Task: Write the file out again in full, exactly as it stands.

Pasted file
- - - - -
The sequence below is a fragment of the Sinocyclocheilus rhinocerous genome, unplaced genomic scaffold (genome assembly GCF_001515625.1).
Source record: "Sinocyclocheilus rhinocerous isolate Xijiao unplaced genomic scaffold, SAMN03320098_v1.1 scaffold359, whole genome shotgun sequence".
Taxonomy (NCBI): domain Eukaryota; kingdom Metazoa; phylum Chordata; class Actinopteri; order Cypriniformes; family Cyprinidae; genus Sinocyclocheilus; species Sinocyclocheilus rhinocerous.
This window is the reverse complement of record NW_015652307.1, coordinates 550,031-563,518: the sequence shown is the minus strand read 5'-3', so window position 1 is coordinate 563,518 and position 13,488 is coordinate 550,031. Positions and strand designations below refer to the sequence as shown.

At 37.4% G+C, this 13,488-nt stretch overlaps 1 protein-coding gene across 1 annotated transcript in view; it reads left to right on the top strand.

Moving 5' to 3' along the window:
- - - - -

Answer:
The sequence below is a fragment of the Sinocyclocheilus rhinocerous genome, unplaced genomic scaffold (genome assembly GCF_001515625.1).
Source record: "Sinocyclocheilus rhinocerous isolate Xijiao unplaced genomic scaffold, SAMN03320098_v1.1 scaffold359, whole genome shotgun sequence".
Taxonomy (NCBI): domain Eukaryota; kingdom Metazoa; phylum Chordata; class Actinopteri; order Cypriniformes; family Cyprinidae; genus Sinocyclocheilus; species Sinocyclocheilus rhinocerous.
This window is the reverse complement of record NW_015652307.1, coordinates 550,031-563,518: the sequence shown is the minus strand read 5'-3', so window position 1 is coordinate 563,518 and position 13,488 is coordinate 550,031. Positions and strand designations below refer to the sequence as shown.

At 37.4% G+C, this 13,488-nt stretch overlaps 1 protein-coding gene across 1 annotated transcript in view; it reads left to right on the top strand.

Moving 5' to 3' along the window: